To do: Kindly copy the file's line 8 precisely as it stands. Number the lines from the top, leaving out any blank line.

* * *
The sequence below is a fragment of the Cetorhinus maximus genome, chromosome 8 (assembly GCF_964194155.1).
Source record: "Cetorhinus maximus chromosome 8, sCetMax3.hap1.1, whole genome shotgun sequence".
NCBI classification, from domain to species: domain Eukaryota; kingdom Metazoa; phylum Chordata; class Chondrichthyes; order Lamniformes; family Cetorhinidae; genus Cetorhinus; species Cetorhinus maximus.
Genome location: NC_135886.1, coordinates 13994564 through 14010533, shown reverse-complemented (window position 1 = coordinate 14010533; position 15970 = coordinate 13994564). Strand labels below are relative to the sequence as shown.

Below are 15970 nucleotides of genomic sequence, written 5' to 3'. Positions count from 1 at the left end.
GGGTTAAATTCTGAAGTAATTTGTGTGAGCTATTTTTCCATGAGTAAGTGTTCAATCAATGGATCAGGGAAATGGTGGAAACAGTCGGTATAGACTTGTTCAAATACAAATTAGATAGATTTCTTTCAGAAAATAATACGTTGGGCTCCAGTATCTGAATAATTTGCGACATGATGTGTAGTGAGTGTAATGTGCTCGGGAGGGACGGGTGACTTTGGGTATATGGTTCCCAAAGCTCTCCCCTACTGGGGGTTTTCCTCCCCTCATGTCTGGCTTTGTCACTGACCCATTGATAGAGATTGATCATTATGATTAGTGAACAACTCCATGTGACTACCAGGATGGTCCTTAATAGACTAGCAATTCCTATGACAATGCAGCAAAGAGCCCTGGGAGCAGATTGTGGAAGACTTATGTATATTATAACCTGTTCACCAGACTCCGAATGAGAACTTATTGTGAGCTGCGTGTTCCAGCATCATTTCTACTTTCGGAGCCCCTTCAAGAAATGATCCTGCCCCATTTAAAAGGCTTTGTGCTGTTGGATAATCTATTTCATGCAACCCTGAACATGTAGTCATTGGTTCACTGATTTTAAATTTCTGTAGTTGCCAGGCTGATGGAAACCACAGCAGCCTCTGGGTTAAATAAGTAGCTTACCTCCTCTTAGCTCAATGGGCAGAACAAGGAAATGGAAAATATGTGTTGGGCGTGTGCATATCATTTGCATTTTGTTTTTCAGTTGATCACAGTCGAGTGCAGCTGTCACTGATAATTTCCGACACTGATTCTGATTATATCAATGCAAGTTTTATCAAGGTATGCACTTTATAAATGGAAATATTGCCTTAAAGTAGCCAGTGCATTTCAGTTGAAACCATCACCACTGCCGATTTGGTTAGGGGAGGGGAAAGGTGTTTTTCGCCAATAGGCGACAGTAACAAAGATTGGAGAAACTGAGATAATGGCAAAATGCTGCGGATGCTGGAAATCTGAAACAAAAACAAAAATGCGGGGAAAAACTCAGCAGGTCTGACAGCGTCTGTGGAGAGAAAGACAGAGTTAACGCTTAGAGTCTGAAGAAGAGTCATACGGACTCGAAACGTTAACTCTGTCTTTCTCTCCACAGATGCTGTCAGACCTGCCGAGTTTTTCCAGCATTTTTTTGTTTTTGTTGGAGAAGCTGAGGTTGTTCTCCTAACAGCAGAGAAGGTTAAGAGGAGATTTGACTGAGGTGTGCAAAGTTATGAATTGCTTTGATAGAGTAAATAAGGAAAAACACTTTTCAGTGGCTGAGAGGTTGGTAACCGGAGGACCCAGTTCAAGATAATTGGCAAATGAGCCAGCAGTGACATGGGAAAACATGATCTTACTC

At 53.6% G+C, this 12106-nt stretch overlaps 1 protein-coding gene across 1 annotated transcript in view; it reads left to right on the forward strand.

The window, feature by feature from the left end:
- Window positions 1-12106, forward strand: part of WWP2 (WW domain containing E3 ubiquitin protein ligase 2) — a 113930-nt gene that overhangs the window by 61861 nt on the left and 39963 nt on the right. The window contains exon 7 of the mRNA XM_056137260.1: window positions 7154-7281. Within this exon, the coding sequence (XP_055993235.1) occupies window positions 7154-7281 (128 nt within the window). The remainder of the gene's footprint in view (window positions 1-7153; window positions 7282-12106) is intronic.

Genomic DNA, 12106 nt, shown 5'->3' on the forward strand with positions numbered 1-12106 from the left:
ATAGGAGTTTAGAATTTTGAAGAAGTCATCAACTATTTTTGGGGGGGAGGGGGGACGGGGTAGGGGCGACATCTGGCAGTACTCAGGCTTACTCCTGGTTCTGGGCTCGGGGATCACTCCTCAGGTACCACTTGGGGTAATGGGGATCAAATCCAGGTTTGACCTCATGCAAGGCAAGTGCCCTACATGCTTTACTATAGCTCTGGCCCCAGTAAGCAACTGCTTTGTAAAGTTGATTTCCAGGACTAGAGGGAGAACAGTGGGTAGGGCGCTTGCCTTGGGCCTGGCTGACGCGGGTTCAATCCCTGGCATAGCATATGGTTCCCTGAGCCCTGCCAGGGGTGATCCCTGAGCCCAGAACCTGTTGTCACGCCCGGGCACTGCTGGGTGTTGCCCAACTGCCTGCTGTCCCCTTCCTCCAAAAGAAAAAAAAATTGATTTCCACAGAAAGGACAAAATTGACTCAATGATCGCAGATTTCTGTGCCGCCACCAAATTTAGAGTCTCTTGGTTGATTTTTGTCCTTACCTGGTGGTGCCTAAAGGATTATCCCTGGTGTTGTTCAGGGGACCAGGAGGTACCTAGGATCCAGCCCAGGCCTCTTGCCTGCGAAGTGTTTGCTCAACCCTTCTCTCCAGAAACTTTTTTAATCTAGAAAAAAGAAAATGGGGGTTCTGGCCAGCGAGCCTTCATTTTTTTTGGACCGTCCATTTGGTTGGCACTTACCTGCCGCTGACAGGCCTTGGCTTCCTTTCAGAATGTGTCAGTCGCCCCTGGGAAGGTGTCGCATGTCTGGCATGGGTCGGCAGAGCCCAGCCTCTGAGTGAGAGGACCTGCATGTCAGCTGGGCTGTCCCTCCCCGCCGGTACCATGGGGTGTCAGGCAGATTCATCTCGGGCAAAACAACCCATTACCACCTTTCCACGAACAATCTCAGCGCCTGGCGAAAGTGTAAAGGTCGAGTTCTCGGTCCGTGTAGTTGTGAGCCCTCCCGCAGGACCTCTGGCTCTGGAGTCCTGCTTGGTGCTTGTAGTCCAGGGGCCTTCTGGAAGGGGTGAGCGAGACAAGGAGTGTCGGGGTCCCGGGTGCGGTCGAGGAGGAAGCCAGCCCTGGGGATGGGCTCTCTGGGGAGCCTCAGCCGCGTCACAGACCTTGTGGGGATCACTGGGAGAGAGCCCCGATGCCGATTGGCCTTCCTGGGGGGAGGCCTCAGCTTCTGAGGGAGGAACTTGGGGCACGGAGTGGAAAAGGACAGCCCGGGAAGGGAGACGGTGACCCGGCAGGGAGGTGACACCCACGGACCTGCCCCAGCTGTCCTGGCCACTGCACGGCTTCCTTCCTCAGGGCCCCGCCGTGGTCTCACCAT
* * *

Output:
The window, feature by feature from the left end: